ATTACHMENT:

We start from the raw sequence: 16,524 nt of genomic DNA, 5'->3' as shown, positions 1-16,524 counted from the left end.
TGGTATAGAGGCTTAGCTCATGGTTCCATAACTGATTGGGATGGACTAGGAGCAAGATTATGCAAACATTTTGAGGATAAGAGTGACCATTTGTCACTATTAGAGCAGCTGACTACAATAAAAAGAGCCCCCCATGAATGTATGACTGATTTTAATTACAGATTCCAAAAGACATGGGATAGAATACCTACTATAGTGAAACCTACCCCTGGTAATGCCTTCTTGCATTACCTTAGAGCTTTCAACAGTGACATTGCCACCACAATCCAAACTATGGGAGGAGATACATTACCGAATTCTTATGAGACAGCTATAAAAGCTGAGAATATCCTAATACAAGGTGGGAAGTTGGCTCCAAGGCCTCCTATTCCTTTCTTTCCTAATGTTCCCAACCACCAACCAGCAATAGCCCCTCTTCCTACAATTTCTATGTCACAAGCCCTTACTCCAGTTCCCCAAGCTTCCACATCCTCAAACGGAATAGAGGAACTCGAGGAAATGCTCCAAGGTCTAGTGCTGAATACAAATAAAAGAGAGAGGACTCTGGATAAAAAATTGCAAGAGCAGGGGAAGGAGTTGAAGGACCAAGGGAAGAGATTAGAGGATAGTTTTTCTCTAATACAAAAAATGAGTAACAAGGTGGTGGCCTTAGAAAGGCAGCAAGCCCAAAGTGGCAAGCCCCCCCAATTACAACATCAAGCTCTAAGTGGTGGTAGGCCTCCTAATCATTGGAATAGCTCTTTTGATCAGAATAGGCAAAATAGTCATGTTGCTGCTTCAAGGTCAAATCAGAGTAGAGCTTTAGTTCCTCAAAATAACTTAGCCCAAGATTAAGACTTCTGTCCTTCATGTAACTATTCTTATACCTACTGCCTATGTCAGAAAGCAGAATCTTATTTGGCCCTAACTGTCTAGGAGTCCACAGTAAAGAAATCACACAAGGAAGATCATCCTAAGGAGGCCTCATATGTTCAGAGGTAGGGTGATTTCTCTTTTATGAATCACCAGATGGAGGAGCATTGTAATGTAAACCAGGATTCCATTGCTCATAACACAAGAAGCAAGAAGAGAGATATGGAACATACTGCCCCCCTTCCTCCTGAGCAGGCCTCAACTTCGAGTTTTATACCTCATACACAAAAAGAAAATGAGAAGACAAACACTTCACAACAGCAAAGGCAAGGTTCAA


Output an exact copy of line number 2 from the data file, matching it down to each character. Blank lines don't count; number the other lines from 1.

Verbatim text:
TGGTATAGAGGCTTAGCTCATGGTTCCATAACTGATTGGGATGGACTAGGAGCAAGATTATGCAAACATTTTGAGGATAAGAGTGACCATTTGTCACTATTAGAGCAGCTGACTACAATAAAAAGAGCCCCCCATGAATGTATGACTGATTTTAATTACAGATTCCAAAAGACATGGGATAGAATACCTACTATAGTGAAACCTACCCCTGGTAATGCCTTCTTGCATTACCTTAGAGCTTTCAACAGTGACATTGCCACCACAATCCAAACTATGGGAGGAGATACATTACCGAATTCTTATGAGACAGCTATAAAAGCTGAGAATATCCTAATACAAGGTGGGAAGTTGGCTCCAAGGCCTCCTATTCCTTTCTTTCCTAATGTTCCCAACCACCAACCAGCAATAGCCCCTCTTCCTACAATTTCTATGTCACAAGCCCTTACTCCAGTTCCCCAAGCTTCCACATCCTCAAACGGAATAGAGGAACTCGAGGAAATGCTCCAAGGTCTAGTGCTGAATACAAATAAAAGAGAGAGGACTCTGGATAAAAAATTGCAAGAGCAGGGGAAGGAGTTGAAGGACCAAGGGAAGAGATTAGAGGATAGTTTTTCTCTAATACAAAAAATGAGTAACAAGGTGGTGGCCTTAGAAAGGCAGCAAGCCCAAAGTGGCAAGCCCCCCCAATTACAACATCAAGCTCTAAGTGGTGGTAGGCCTCCTAATCATTGGAATAGCTCTTTTGATCAGAATAGGCAAAATAGTCATGTTGCTGCTTCAAGGTCAAATCAGAGTAGAGCTTTAGTTCCTCAAAATAACTTAGCCCAAGATTAAGACTTCTGTCCTTCATGTAACTATTCTTATACCTACTGCCTATGTCAGAAAGCAGAATCTTATTTGGCCCTAACTGTCTAGGAGTCCACAGTAAAGAAATCACACAAGGAAGATCATCCTAAGGAGGCCTCATATGTTCAGAGGTAGGGTGATTTCTCTTTTATGAATCACCAGATGGAGGAGCATTGTAATGTAAACCAGGATTCCATTGCTCATAACACAAGAAGCAAGAAGAGAGATATGGAACATACTGCCCCCCTTCCTCCTGAGCAGGCCTCAACTTCGAGTTTTATACCTCATACACAAAAAGAAAATGAGAAGACAAACACTTCACAACAGCAAAGGCAAGGTTCAA